Darker beers (porters or stouts) will be a little sweeter and richer, while lagers (including pilsners) will impart plenty of malty flavor without the added sweetness (mild lagers are generally the favorite among beer brat connoisseurs). You can definitely get by with a cheap variety in this recipe, although I always suggest using something you like to drink – that’s what’s in your fridge, anyway, right?

The seasonings for the beer braise are just a few, but they’re complex and strong and add some important flavor levels here. The first is mustard which balances out the natural sugars in the beer and onions, but it also adds a touch of heat that works with the richness of the brats.

You really can’t go wrong with any classic variety – yellow, Dijon, or spicy, but coarse mustards don’t incorporate as well.

The other braise friend is caraway seeds which go so well with sausage they’re found in lots of varieties. The seeds have a warm, licorice flavor that tops off the other aromatic qualities of this dish in a really wonderful way.

Once your onions and brats are brown, they’ll take a swim in this flavorful pool. Since the brat skin will have lost some of its pop at this point, I throw them back on the grill for just a couple of minutes to crisp up again while the beer and onion mixture reduces a bit to concentrate the flavors.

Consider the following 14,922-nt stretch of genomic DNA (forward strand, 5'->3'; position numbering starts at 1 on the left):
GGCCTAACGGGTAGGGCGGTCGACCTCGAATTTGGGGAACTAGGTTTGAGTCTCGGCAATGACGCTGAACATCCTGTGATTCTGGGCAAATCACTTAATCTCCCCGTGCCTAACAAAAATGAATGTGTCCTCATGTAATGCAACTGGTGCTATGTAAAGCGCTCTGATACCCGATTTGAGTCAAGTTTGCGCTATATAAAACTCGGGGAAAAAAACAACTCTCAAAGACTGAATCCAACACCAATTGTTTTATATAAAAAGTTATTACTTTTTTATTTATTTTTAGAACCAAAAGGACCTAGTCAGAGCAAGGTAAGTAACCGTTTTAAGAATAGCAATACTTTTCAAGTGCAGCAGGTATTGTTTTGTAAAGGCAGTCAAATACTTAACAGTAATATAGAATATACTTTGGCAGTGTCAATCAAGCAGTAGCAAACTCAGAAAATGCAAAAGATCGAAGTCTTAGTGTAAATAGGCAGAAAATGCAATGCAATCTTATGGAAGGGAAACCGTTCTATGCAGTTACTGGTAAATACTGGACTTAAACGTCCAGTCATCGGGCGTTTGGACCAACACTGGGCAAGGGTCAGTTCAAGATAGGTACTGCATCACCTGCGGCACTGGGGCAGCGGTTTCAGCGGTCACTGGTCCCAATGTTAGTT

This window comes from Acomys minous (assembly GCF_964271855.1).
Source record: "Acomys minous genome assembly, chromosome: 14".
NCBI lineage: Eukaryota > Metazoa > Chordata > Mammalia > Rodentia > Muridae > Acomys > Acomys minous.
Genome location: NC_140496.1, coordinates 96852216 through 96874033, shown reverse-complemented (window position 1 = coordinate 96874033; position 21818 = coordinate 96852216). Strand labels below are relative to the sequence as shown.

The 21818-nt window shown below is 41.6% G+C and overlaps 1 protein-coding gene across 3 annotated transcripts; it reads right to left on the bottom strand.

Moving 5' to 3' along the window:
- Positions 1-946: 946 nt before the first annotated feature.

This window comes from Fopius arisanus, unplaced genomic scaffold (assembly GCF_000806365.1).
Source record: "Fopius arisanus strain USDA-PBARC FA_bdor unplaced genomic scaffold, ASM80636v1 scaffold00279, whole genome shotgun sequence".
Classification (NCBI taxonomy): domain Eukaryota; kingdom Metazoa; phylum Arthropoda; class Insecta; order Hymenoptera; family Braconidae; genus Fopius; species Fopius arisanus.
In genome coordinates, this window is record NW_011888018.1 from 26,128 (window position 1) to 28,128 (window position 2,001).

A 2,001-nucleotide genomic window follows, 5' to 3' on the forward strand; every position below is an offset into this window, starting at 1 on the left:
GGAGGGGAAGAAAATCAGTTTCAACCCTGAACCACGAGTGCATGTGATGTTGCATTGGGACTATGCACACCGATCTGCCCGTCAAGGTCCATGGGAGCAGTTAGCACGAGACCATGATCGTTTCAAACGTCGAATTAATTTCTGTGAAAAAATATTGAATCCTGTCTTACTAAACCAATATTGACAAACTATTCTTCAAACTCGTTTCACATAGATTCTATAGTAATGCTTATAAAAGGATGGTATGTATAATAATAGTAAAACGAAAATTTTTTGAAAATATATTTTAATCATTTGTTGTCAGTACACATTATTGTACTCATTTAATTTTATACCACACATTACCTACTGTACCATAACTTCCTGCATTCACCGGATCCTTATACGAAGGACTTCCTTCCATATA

Make sure you get some nice, large brat buns for serving, and have some chopped pickles, extra mustard, or sliced jalapenos on standby . . . oh, and one of those icy cold pints.

Easy Beer Brats Recipe

Recipe Notes:

Fear of fire – We don’t all have a grill on our patio (or a nice sunny day for grilling), but you don’t have to use fire to produce some really tasty beer brats. Here’s how to cook brats without a grill. If you want to cook your beer brats on the stove, you can brown your onions and brats in a big skillet, then add the braising ingredients and simmer for 15 – 20 minutes. You can move the brats to a second pan for that last browning or use a broiler. If you’re not sure how to broil brats without burning, just watch them carefully and turn them every 3 or 4 minutes. You can actually cook the beer brats in oven-safe dishes too. Broil your brats and onions a bit first, then put them in a pan with all the beer braise ingredients. Cook everything, covered, at 400 degrees for about 15 minutes, then uncover for another 15 minutes. Can you make a beer brats slow cooker version? Sure! Brown your brats and onions first (either under the broiler or in a skillet), then pop everything into the slow cooker for 7-8 hours on low or high for 4 hours. I do still recommend crisping the brats before serving though to most closely mimic the grilled version.

Meaty matters – You may be tempted to pierce the brats to maximize absorption of beer/onion flavor, but that means you’ll actually lose brat flavor so I don’t recommend it. Also, you don’t want the braising liquid to boil or else you’ll have tough brats, so keep that in mind whatever cooking method you use (you may need the low setting for the beer brats slow cooker version if your cooker runs hot). These are raw sausages too, so just make sure they reach an internal temperature of 160 degrees before serving.

Easy Beer Brats Recipe More Grilled Recipes!

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Grilled Cumin Chicken Stuffed Pita Bread – Perfectly flavored and served perfectly alongside veggies and brown rice!

Source: Cook’s Country